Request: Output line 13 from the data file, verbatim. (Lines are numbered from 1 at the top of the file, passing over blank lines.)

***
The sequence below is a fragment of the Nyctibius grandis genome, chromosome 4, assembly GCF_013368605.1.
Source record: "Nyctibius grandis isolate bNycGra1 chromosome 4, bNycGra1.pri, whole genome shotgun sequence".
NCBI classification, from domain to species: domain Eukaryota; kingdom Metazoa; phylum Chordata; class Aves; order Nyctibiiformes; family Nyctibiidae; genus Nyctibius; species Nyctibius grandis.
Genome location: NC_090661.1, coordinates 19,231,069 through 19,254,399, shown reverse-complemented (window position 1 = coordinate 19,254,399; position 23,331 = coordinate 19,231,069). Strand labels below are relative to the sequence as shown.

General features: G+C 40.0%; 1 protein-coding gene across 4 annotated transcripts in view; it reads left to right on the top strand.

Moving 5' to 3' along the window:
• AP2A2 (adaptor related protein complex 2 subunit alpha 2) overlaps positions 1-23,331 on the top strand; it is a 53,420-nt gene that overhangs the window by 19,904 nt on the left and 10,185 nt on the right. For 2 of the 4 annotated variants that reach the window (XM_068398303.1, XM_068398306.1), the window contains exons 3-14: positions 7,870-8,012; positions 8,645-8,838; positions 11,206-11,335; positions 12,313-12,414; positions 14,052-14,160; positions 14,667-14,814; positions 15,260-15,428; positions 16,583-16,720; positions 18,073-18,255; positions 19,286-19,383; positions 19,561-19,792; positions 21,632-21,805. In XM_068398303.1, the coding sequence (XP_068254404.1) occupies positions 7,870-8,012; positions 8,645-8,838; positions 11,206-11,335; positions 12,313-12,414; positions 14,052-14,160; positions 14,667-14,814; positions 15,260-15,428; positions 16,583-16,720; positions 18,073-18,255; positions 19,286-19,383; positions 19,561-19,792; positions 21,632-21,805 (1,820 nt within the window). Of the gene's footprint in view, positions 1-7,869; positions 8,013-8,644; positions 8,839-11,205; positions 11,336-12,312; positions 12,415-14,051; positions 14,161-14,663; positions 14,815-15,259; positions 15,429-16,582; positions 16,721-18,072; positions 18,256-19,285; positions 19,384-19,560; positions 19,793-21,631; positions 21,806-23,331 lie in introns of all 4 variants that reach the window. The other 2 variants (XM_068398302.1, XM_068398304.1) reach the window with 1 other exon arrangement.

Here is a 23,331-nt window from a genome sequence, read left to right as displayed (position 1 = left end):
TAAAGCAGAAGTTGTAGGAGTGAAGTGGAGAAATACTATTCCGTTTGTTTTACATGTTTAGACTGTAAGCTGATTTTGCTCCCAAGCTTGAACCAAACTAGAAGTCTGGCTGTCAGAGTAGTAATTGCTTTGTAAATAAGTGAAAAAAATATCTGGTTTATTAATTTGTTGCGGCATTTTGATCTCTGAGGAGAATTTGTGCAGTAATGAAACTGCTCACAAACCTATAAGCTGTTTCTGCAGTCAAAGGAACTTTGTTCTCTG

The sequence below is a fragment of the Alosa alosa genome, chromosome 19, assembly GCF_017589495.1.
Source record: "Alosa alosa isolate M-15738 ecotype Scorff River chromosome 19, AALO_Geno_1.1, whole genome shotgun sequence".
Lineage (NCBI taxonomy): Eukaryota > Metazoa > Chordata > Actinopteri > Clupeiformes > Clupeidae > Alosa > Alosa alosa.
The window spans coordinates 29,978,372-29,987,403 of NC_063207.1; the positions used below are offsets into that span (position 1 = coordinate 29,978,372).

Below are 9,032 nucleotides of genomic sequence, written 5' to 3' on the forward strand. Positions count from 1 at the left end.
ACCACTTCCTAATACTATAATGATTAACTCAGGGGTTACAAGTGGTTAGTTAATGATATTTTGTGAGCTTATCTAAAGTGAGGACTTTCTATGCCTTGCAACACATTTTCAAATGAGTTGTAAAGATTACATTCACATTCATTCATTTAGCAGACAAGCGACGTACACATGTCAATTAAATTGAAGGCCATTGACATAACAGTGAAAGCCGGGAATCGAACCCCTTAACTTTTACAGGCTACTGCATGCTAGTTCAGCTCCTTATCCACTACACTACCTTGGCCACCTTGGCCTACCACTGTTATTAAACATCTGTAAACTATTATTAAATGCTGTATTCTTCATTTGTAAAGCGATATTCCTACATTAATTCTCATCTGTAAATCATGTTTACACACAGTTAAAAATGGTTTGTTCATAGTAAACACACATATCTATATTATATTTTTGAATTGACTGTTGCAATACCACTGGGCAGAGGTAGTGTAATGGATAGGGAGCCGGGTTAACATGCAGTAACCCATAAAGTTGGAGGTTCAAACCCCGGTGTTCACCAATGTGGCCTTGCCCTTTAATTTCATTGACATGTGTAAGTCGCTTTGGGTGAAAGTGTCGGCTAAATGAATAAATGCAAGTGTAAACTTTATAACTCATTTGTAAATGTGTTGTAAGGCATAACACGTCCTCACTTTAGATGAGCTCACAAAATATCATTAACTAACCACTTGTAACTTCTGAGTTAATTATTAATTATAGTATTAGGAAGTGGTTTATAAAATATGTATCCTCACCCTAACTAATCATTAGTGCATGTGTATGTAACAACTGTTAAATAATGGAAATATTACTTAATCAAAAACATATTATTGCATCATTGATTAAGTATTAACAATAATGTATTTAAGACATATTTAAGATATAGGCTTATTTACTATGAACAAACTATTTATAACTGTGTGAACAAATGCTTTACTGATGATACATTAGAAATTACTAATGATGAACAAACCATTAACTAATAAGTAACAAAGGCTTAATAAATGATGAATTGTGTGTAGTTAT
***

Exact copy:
The window spans coordinates 29,978,372-29,987,403 of NC_063207.1; the positions used below are offsets into that span (position 1 = coordinate 29,978,372).